S.N.S. Herning’s Fisherman Sweaters

S.N.S. Herning’s Fisherman Sweaters

S.N.S. Herning's Fisherman Sweaters
S.N.S. Herning;  collection of fisherman sweaters (screenshot from their website)

The registered trademark S. N. S. HERNING was founded in 1931 by Søren Nielsen Skyt (1899- 1972) in Herning, Denmark. As a young man, he made a living by selling knitted garments of his own making. In the mid1920’es, he learned about a technique of knitting with “bobble” patterns that increased the insulating abilities of garments. Relying on these techniques, he began manufacturing the so-called FISHERMAN sweater, which was intended to protect its wearer from the rough weather at sea, and to be robust enough to withstand the wear and tear from the hard work. All our FISHERMAN sweaters are still being knitted at our knitting factory in Herning – after the same recipe as that of Søren Nielsen Skyt – with strict rules for the layout of the bobble pattern, the cut, the measurements, and the finishing etc. Something about the design and feel of this garment makes us shy away from making even the slightest of changes to it. Eighty two years have passed since the release of our first FISHERMAN sweater. Even if the production has had its highs and lows, we never stopped knitting it. And to this day, the FISHERMAN sweater remains at the core of our entire production of knit-wear. More knits have naturally been added to our repertoire over time – but they all relate more or less directly to our original knit in terms of functionality, aesthetic, underlying technique, texturing, or simply that hard to describe feel. All knits can be thought of as members of a family – sharing the same forefather. (read more at sns-herning.com)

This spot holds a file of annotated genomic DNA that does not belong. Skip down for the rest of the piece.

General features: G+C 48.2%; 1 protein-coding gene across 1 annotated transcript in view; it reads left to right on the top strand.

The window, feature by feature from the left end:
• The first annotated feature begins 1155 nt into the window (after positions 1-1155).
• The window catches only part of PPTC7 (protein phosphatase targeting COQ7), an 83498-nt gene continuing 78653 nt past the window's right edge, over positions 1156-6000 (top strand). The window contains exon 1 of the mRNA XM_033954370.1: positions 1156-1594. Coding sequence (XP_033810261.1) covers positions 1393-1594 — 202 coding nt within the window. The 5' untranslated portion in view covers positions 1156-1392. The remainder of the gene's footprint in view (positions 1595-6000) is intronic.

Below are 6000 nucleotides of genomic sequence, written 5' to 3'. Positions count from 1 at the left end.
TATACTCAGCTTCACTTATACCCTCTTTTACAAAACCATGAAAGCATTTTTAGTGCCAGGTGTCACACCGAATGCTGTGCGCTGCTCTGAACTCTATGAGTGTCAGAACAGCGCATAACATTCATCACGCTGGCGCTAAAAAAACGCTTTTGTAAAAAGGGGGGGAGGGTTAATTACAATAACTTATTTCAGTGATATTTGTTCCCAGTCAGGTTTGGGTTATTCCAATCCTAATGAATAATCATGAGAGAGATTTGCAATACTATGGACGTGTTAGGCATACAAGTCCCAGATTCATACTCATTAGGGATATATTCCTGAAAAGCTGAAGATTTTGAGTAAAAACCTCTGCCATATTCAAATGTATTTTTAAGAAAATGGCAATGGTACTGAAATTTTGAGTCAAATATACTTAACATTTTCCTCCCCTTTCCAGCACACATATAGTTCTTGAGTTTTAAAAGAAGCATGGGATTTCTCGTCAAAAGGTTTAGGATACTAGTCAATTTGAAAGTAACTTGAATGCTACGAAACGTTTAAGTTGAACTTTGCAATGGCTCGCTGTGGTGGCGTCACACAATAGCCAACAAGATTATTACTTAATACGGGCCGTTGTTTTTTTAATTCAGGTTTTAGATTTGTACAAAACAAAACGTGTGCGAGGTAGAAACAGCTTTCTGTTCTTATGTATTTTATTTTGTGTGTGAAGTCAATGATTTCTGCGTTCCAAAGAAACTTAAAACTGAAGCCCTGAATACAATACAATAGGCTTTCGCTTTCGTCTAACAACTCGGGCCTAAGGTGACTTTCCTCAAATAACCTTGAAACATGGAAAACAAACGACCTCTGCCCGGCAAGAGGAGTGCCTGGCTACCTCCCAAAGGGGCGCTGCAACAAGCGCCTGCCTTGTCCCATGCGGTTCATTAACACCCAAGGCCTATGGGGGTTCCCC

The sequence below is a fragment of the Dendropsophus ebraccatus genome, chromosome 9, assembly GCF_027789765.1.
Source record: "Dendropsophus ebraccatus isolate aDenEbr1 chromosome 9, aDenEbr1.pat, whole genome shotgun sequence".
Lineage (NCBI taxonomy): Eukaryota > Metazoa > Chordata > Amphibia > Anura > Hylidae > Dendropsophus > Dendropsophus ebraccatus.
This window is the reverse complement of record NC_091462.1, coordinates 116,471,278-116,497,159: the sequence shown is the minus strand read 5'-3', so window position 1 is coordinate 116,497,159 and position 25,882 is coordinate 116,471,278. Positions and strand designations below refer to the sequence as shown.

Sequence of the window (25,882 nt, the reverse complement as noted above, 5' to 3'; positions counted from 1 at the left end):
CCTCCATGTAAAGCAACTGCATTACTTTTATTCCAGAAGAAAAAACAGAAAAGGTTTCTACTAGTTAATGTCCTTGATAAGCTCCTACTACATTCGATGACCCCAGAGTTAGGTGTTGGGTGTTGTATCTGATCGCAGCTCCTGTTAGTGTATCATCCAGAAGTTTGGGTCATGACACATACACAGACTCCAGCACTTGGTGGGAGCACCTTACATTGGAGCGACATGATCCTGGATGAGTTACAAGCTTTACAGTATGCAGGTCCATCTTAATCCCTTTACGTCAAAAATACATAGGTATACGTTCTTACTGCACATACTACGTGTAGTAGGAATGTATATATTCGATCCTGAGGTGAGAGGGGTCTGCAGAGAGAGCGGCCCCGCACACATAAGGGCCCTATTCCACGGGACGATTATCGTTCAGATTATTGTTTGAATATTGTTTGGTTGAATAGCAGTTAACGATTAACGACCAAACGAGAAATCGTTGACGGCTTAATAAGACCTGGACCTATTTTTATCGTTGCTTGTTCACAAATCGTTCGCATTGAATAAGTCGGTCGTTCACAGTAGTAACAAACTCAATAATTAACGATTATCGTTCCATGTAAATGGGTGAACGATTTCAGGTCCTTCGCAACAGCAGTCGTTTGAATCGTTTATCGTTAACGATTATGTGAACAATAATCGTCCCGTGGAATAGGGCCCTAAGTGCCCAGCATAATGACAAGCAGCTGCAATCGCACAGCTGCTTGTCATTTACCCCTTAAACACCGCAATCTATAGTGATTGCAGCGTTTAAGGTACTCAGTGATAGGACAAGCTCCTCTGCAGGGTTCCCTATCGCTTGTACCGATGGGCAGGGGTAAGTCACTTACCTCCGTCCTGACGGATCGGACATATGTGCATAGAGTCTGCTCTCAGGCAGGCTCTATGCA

Scandinavian Wood

We’ve noticed, like you all have too probably, the vintage Scandinavianwoodenfurniture trend peaking skyhigh. What’s to become of this furniture in, let’s say, 10 years? Although it’s beauty and top notch craftsmanship we think everybody will be bored with these designs made of wood by then. What do you think?

One can never have too much (vintage) wooden cabinets at home.
Overkill can be funny. The wooden monkey is designed by Kay Bojesen in 1951. (still in production)

Not vintage, nor Scandinavian, but certainly an epitome for a pile of designed wood. The spoons are handmade by Nic Webb. (via remodelista)